NYMC Faculty Publications

Celiac Disease Serology and Gut Microbiome Following Proton Pump Inhibitor Treatment

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BACKGROUND: Celiac disease is an autoimmune enteropathy characterized by an aberrant immune response to ingested gluten in genetically predisposed individuals. Studies have pointed to a rising prevalence of celiac disease in recent decades. Changes in diet and use of medication that may impact the gut microbiome have been suggested as potential contributors. Exposure to proton pump inhibitors (PPIs) was recently found to be associated with an increased risk for subsequent diagnosis of celiac disease. We aimed to investigate potential mechanisms for this link by examining the relationship between PPI use and gluten-related immune responses in the context of changes in gut microbiome.

METHODS: We performed a post hoc analysis of blood and fecal samples from a recent randomized trial in order to assess the potential association between PPI use and development of celiac disease serology in conjunction with alterations in gastrointestinal microbial composition. The study included 12 healthy participants who were administered a PPI (Omeprazole; 40 mg twice daily) for 4 or 8 weeks.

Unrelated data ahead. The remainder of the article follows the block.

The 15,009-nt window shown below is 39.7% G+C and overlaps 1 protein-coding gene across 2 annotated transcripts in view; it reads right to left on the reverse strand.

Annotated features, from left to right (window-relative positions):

RESULTS: The analysis did not reveal an overall significant change in levels of serologic markers of celiac disease for the study cohort in response to PPI treatment. However, one individual developed a marked increase in the celiac disease-specific autoantibody response to transglutaminase 2 in conjunction with enhanced immune reactivity to gluten during the trial. Genotyping revealed positivity for the celiac disease-associated HLA-DQ2 and -DQ8 alleles. Furthermore, the observed elevation in antibody responses was closely associated with a sharp increase in fecal abundance of bacteria of the order Actinomycetales.

CONCLUSIONS: The results of this exploratory analysis support further investigation of molecular mechanisms involved in the contribution of PPIs to celiac disease risk through the potential enhancement of gluten immunopathology and changes in gut microbial population.

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